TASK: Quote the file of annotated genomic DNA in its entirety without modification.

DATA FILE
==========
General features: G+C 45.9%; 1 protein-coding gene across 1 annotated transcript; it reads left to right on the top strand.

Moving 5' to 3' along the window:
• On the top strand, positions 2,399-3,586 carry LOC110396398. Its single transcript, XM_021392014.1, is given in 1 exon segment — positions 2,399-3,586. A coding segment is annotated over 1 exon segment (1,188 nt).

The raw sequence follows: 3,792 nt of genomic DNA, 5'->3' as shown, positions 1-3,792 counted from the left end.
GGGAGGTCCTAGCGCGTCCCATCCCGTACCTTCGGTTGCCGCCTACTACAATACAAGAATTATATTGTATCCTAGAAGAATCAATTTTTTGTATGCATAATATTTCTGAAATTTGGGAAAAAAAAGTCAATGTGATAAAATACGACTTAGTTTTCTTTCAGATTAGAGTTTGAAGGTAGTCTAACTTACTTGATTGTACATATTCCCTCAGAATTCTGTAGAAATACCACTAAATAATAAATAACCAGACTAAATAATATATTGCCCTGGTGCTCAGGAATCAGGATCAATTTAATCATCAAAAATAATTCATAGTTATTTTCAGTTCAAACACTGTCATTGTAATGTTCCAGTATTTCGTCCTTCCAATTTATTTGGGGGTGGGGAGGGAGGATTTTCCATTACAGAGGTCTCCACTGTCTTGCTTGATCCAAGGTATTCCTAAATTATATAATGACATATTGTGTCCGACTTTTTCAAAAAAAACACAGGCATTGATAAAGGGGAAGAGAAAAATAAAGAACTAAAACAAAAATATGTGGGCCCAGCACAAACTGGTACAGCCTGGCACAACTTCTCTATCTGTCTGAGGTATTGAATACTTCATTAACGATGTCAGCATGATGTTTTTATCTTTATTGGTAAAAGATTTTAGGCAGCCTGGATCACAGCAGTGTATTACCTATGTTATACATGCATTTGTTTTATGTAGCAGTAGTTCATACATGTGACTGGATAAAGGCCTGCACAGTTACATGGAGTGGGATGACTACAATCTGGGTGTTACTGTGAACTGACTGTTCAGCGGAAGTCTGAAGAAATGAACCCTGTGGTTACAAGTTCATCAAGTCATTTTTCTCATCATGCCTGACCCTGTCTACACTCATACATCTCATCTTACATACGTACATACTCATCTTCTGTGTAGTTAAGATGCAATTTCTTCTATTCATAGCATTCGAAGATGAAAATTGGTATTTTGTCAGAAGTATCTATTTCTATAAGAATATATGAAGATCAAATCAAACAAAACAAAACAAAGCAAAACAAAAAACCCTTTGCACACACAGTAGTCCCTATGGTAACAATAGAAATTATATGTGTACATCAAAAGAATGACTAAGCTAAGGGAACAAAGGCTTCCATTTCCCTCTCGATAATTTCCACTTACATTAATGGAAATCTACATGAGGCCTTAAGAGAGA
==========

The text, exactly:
General features: G+C 45.9%; 1 protein-coding gene across 1 annotated transcript; it reads left to right on the top strand.

Moving 5' to 3' along the window:
• On the top strand, positions 2,399-3,586 carry LOC110396398. Its single transcript, XM_021392014.1, is given in 1 exon segment — positions 2,399-3,586. A coding segment is annotated over 1 exon segment (1,188 nt).

The raw sequence follows: 3,792 nt of genomic DNA, 5'->3' as shown, positions 1-3,792 counted from the left end.
GGGAGGTCCTAGCGCGTCCCATCCCGTACCTTCGGTTGCCGCCTACTACAATACAAGAATTATATTGTATCCTAGAAGAATCAATTTTTTGTATGCATAATATTTCTGAAATTTGGGAAAAAAAAGTCAATGTGATAAAATACGACTTAGTTTTCTTTCAGATTAGAGTTTGAAGGTAGTCTAACTTACTTGATTGTACATATTCCCTCAGAATTCTGTAGAAATACCACTAAATAATAAATAACCAGACTAAATAATATATTGCCCTGGTGCTCAGGAATCAGGATCAATTTAATCATCAAAAATAATTCATAGTTATTTTCAGTTCAAACACTGTCATTGTAATGTTCCAGTATTTCGTCCTTCCAATTTATTTGGGGGTGGGGAGGGAGGATTTTCCATTACAGAGGTCTCCACTGTCTTGCTTGATCCAAGGTATTCCTAAATTATATAATGACATATTGTGTCCGACTTTTTCAAAAAAAACACAGGCATTGATAAAGGGGAAGAGAAAAATAAAGAACTAAAACAAAAATATGTGGGCCCAGCACAAACTGGTACAGCCTGGCACAACTTCTCTATCTGTCTGAGGTATTGAATACTTCATTAACGATGTCAGCATGATGTTTTTATCTTTATTGGTAAAAGATTTTAGGCAGCCTGGATCACAGCAGTGTATTACCTATGTTATACATGCATTTGTTTTATGTAGCAGTAGTTCATACATGTGACTGGATAAAGGCCTGCACAGTTACATGGAGTGGGATGACTACAATCTGGGTGTTACTGTGAACTGACTGTTCAGCGGAAGTCTGAAGAAATGAACCCTGTGGTTACAAGTTCATCAAGTCATTTTTCTCATCATGCCTGACCCTGTCTACACTCATACATCTCATCTTACATACGTACATACTCATCTTCTGTGTAGTTAAGATGCAATTTCTTCTATTCATAGCATTCGAAGATGAAAATTGGTATTTTGTCAGAAGTATCTATTTCTATAAGAATATATGAAGATCAAATCAAACAAAACAAAACAAAGCAAAACAAAAAACCCTTTGCACACACAGTAGTCCCTATGGTAACAATAGAAATTATATGTGTACATCAAAAGAATGACTAAGCTAAGGGAACAAAGGCTTCCATTTCCCTCTCGATAATTTCCACTTACATTAATGGAAATCTACATGAGGCCTTAAGAGAGA